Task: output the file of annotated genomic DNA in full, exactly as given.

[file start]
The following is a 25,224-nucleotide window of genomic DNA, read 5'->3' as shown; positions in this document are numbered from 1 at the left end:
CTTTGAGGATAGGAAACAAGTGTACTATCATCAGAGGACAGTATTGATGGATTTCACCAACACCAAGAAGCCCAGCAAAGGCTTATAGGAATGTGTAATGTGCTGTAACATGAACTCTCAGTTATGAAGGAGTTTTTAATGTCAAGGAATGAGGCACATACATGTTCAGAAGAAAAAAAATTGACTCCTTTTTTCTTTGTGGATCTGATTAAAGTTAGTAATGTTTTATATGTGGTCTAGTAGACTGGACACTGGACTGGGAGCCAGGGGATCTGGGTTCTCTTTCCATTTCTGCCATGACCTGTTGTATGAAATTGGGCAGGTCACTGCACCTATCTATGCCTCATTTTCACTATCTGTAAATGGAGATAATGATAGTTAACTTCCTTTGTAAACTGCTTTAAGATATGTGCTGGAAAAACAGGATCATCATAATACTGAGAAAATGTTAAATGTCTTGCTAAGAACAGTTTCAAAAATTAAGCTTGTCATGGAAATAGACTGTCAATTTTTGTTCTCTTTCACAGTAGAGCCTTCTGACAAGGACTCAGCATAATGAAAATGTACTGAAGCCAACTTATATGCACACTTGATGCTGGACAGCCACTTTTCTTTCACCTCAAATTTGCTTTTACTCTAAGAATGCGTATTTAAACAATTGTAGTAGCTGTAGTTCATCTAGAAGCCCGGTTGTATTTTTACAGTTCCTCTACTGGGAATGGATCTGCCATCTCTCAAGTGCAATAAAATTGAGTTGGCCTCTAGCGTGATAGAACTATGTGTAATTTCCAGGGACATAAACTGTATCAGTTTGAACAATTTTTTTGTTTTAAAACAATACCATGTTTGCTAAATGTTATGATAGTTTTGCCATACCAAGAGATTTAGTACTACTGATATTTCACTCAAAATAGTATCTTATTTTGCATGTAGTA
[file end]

The following is a 25,224-nucleotide window of genomic DNA, read 5'->3' as shown; positions in this document are numbered from 1 at the left end:
CTTTGAGGATAGGAAACAAGTGTACTATCATCAGAGGACAGTATTGATGGATTTCACCAACACCAAGAAGCCCAGCAAAGGCTTATAGGAATGTGTAATGTGCTGTAACATGAACTCTCAGTTATGAAGGAGTTTTTAATGTCAAGGAATGAGGCACATACATGTTCAGAAGAAAAAAAATTGACTCCTTTTTTCTTTGTGGATCTGATTAAAGTTAGTAATGTTTTATATGTGGTCTAGTAGACTGGACACTGGACTGGGAGCCAGGGGATCTGGGTTCTCTTTCCATTTCTGCCATGACCTGTTGTATGAAATTGGGCAGGTCACTGCACCTATCTATGCCTCATTTTCACTATCTGTAAATGGAGATAATGATAGTTAACTTCCTTTGTAAACTGCTTTAAGATATGTGCTGGAAAAACAGGATCATCATAATACTGAGAAAATGTTAAATGTCTTGCTAAGAACAGTTTCAAAAATTAAGCTTGTCATGGAAATAGACTGTCAATTTTTGTTCTCTTTCACAGTAGAGCCTTCTGACAAGGACTCAGCATAATGAAAATGTACTGAAGCCAACTTATATGCACACTTGATGCTGGACAGCCACTTTTCTTTCACCTCAAATTTGCTTTTACTCTAAGAATGCGTATTTAAACAATTGTAGTAGCTGTAGTTCATCTAGAAGCCCGGTTGTATTTTTACAGTTCCTCTACTGGGAATGGATCTGCCATCTCTCAAGTGCAATAAAATTGAGTTGGCCTCTAGCGTGATAGAACTATGTGTAATTTCCAGGGACATAAACTGTATCAGTTTGAACAATTTTTTTGTTTTAAAACAATACCATGTTTGCTAAATGTTATGATAGTTTTGCCATACCAAGAGATTTAGTACTACTGATATTTCACTCAAAATAGTATCTTATTTTGCATGTAGTA